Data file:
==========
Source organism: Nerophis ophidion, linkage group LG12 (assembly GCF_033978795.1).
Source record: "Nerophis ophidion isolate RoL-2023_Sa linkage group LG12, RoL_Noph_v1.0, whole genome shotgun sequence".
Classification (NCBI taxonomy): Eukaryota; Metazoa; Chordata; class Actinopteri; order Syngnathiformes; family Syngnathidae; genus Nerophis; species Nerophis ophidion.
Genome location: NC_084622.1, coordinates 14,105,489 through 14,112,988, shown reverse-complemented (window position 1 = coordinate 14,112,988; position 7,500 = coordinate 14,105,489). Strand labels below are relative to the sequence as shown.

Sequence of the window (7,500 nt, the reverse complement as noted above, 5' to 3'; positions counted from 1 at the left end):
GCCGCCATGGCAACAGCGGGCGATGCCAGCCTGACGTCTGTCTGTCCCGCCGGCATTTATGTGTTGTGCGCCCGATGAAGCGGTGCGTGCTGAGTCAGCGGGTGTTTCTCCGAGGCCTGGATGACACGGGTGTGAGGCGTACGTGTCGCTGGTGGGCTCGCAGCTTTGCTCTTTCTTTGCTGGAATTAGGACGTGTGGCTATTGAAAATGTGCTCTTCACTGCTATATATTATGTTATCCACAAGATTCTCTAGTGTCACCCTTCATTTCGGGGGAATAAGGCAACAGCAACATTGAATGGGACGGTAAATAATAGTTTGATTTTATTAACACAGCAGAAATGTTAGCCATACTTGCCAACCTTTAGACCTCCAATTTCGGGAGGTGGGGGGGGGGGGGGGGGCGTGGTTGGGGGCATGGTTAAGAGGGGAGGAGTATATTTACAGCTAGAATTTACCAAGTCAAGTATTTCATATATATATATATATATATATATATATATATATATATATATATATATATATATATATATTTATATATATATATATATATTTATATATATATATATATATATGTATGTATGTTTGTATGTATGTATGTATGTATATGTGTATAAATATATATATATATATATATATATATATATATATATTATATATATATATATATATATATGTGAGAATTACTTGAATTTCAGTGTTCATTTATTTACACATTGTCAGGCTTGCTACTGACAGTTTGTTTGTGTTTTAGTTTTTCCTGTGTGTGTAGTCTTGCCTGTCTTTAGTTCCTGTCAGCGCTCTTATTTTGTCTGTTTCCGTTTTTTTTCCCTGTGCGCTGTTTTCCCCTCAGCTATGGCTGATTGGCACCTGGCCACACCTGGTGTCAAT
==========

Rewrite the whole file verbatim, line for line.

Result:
Source organism: Nerophis ophidion, linkage group LG12 (assembly GCF_033978795.1).
Source record: "Nerophis ophidion isolate RoL-2023_Sa linkage group LG12, RoL_Noph_v1.0, whole genome shotgun sequence".
Classification (NCBI taxonomy): Eukaryota; Metazoa; Chordata; class Actinopteri; order Syngnathiformes; family Syngnathidae; genus Nerophis; species Nerophis ophidion.
Genome location: NC_084622.1, coordinates 14,105,489 through 14,112,988, shown reverse-complemented (window position 1 = coordinate 14,112,988; position 7,500 = coordinate 14,105,489). Strand labels below are relative to the sequence as shown.

Sequence of the window (7,500 nt, the reverse complement as noted above, 5' to 3'; positions counted from 1 at the left end):
GCCGCCATGGCAACAGCGGGCGATGCCAGCCTGACGTCTGTCTGTCCCGCCGGCATTTATGTGTTGTGCGCCCGATGAAGCGGTGCGTGCTGAGTCAGCGGGTGTTTCTCCGAGGCCTGGATGACACGGGTGTGAGGCGTACGTGTCGCTGGTGGGCTCGCAGCTTTGCTCTTTCTTTGCTGGAATTAGGACGTGTGGCTATTGAAAATGTGCTCTTCACTGCTATATATTATGTTATCCACAAGATTCTCTAGTGTCACCCTTCATTTCGGGGGAATAAGGCAACAGCAACATTGAATGGGACGGTAAATAATAGTTTGATTTTATTAACACAGCAGAAATGTTAGCCATACTTGCCAACCTTTAGACCTCCAATTTCGGGAGGTGGGGGGGGGGGGGGGGGCGTGGTTGGGGGCATGGTTAAGAGGGGAGGAGTATATTTACAGCTAGAATTTACCAAGTCAAGTATTTCATATATATATATATATATATATATATATATATATATATATATATATATATATATATATATTTATATATATATATATATATTTATATATATATATATATATATGTATGTATGTTTGTATGTATGTATGTATGTATATGTGTATAAATATATATATATATATATATATATATATATATATATTATATATATATATATATATATATGTGAGAATTACTTGAATTTCAGTGTTCATTTATTTACACATTGTCAGGCTTGCTACTGACAGTTTGTTTGTGTTTTAGTTTTTCCTGTGTGTGTAGTCTTGCCTGTCTTTAGTTCCTGTCAGCGCTCTTATTTTGTCTGTTTCCGTTTTTTTTCCCTGTGCGCTGTTTTCCCCTCAGCTATGGCTGATTGGCACCTGGCCACACCTGGTGTCAAT